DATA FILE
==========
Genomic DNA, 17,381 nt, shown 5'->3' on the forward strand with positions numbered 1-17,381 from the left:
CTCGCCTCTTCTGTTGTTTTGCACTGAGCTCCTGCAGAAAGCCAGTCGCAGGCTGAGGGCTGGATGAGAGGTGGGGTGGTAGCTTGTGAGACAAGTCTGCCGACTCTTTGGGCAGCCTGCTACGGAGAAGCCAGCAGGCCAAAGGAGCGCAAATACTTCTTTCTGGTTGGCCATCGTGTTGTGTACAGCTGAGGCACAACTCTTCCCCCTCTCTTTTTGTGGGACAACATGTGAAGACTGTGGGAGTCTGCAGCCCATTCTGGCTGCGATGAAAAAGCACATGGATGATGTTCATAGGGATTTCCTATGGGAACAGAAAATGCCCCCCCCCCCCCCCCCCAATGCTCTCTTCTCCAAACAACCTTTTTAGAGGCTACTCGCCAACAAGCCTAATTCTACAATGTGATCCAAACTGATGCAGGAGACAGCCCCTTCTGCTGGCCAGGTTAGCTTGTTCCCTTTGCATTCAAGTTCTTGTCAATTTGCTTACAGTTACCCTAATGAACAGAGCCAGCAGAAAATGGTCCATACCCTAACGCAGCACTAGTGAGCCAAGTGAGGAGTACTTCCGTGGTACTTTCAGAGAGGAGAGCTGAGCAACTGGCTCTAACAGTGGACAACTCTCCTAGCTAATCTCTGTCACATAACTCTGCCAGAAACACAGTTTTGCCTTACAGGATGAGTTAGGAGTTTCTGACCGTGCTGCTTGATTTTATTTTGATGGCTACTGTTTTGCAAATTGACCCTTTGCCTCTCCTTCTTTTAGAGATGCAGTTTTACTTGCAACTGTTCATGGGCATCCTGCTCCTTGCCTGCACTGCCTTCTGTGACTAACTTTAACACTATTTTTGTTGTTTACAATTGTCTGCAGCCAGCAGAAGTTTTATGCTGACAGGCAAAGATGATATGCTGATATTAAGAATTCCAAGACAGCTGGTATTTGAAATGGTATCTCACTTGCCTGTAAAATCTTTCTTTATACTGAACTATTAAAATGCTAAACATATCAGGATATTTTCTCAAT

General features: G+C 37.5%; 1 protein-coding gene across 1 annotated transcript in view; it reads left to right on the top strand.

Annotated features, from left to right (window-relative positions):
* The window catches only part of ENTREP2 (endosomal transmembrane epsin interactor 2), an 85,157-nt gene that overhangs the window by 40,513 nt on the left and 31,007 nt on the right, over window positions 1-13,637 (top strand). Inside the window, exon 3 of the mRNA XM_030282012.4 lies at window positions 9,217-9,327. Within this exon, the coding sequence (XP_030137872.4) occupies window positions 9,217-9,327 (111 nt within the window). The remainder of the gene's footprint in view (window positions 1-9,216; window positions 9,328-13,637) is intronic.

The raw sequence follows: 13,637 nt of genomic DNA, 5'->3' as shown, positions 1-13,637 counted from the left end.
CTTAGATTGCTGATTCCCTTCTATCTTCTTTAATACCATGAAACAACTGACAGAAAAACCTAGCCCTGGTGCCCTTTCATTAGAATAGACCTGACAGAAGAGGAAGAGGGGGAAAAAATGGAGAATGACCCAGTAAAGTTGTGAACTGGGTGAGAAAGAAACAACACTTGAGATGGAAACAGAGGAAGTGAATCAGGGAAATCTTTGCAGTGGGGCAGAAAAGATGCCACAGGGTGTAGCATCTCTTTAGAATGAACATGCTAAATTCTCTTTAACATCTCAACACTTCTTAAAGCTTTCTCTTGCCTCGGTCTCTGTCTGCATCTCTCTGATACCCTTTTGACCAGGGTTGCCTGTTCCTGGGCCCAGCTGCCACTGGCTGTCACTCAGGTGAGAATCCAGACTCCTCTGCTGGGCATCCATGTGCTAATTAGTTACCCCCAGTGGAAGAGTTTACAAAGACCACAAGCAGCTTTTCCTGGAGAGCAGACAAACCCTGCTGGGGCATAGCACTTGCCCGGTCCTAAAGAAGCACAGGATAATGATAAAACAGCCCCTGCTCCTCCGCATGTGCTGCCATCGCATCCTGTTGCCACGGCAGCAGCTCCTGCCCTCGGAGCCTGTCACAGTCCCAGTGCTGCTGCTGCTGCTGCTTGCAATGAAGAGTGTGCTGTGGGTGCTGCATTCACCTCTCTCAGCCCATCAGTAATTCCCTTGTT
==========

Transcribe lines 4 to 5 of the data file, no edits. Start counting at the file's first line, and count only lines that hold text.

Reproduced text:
Annotated features, from left to right (window-relative positions):
* The window catches only part of ENTREP2 (endosomal transmembrane epsin interactor 2), an 85,157-nt gene that overhangs the window by 40,513 nt on the left and 31,007 nt on the right, over window positions 1-13,637 (top strand). Inside the window, exon 3 of the mRNA XM_030282012.4 lies at window positions 9,217-9,327. Within this exon, the coding sequence (XP_030137872.4) occupies window positions 9,217-9,327 (111 nt within the window). The remainder of the gene's footprint in view (window positions 1-9,216; window positions 9,328-13,637) is intronic.